‘Sandy Hook Promise’ trains Barberton students to spot potential violence

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BARBERTON, Ohio - Shooting violence is on the minds of many including one Summit County school district working to prevent the next mass shooting.

Barberton Schools are partnering with a group who never wanted the limelight; families of loved ones killed in the Sandy Hook Elementary School massacre in 2012.

Wednesday, officials from the non-profit Sandy Hook Promise made the trip to Barberton High School to teach around 1,300 students the importance of using their voice to speak up about dangerous behavior.

"We understand they [students] are very plugged into social media and often times they know things days even weeks before any adult does," said Patricia Parker-Perry, the director of programming for Sandy Hook Promise. "So if you know something and you see something and you know it's important to say something you have that opportunity."

Last November, the district experienced the greatest reward from this life saving training, several students spoke up about a violent threat against students.

"There were threats posted to Barberton High School that warned kids not to come to school the next day," explained School Resource Officer Marty Eberheart. "That individuals were going to shot up the school."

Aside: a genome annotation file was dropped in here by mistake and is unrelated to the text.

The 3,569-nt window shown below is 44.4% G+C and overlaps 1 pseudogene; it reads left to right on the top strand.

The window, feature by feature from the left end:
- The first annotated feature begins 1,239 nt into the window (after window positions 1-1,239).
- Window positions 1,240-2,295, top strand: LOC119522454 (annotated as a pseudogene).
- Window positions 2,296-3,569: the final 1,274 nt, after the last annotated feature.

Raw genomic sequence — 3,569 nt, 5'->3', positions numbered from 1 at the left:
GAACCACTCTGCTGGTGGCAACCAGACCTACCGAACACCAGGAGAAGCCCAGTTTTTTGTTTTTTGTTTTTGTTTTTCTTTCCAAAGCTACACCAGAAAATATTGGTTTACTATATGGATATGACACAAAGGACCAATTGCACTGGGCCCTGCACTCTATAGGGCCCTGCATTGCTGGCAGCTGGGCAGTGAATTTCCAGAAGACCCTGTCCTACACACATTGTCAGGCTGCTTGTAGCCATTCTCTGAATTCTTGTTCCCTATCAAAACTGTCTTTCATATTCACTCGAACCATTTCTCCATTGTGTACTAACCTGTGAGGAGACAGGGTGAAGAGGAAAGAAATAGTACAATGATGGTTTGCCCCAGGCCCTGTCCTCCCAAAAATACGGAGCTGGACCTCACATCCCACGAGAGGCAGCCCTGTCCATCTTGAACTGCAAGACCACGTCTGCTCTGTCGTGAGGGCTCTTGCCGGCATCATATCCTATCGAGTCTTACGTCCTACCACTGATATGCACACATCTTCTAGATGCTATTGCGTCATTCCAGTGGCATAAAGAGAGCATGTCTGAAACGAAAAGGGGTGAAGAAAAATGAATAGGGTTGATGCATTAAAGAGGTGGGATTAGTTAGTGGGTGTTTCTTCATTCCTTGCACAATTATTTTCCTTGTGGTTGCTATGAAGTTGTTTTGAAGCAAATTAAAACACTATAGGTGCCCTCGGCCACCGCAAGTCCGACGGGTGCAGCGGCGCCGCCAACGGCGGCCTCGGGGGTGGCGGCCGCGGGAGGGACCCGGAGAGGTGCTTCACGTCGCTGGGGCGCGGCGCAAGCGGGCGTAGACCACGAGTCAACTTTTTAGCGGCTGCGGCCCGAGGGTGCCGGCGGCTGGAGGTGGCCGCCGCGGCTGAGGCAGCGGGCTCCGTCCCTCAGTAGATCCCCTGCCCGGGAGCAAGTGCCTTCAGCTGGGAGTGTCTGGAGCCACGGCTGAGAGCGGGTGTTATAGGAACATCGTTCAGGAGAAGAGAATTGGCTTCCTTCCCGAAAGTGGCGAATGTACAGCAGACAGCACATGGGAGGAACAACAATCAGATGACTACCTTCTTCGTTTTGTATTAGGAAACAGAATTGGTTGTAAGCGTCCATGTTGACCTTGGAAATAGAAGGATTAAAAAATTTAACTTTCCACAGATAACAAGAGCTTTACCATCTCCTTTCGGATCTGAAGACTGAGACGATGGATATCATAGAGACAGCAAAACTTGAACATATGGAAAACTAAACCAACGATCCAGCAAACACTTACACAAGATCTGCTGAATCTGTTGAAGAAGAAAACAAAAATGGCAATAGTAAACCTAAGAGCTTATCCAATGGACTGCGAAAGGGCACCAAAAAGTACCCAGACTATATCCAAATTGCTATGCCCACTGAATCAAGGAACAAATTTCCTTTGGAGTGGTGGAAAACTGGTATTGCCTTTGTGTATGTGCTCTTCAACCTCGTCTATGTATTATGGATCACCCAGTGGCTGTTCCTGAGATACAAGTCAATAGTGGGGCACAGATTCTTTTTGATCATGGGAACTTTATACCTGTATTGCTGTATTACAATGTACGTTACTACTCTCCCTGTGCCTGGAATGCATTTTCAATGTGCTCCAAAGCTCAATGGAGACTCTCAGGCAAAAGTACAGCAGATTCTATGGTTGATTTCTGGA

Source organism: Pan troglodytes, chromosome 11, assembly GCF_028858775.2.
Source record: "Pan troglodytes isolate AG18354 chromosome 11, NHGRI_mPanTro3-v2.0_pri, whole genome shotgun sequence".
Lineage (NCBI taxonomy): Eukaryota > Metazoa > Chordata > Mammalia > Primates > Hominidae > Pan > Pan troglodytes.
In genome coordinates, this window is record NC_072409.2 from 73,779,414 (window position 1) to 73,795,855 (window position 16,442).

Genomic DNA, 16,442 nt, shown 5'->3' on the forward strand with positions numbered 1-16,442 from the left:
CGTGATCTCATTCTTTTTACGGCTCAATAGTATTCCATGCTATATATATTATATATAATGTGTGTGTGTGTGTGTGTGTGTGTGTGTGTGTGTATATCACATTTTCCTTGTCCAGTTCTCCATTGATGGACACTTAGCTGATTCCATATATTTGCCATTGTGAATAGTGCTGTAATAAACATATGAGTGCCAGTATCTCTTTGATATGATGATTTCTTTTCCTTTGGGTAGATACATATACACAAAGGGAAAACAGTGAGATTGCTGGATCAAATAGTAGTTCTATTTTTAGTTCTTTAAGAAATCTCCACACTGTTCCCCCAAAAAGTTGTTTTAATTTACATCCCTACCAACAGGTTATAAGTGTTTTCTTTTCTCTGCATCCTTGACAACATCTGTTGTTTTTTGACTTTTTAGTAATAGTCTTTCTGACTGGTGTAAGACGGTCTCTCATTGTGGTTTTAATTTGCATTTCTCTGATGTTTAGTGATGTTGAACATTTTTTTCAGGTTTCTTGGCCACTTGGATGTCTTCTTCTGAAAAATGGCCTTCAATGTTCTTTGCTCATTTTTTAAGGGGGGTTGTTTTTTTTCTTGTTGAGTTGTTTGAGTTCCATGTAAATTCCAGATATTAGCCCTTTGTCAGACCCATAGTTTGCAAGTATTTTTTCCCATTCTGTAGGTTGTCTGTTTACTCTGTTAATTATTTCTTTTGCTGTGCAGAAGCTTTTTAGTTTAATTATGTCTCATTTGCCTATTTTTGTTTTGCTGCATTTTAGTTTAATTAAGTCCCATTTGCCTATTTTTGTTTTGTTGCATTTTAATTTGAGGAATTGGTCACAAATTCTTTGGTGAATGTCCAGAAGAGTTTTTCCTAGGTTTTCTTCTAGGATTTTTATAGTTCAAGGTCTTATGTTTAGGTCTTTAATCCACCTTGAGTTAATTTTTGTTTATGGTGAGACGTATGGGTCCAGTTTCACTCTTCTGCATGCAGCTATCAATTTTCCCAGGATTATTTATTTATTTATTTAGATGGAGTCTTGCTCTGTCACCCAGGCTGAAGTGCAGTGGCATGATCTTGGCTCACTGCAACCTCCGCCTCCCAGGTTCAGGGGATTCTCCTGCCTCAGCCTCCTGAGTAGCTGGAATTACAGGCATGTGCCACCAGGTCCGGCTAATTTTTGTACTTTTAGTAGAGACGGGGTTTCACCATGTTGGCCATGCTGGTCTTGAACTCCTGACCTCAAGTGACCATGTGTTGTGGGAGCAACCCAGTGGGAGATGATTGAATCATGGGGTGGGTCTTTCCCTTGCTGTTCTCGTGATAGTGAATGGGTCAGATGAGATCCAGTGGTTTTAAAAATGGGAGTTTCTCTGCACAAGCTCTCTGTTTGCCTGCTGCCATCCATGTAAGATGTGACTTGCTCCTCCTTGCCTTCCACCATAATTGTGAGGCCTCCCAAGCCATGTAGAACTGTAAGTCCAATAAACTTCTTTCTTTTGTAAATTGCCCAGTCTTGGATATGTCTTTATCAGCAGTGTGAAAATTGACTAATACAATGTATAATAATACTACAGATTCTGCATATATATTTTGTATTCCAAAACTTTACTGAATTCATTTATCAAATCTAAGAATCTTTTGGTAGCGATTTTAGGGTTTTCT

Three students were charged in the incident although an investigation revealed there was no imminent threat of danger. Students remember the words posted to social media vividly and reported it immediately to parents and trusted school staff.

"It said like I'm coming for you guys, or like you'll regret what you guys did to me or like you'll know me by the end of the week," said student Taylor Stinnett. "Just stuff like that it was just really scary."

During the presentation students learned school shooters typically spend six months planning their attack and usually unintentionally signal about their plans. Sandy Hook Promise officials say students are key to spotting the warning signs and changing school culture to create a safer tomorrow.

"It's kind of a hit or miss honestly you can help it but if people don't speak out then you don't know," said Stinnett.

Sandy Hook Promise has a presence in all but 12 of the 88 counties in Ohio.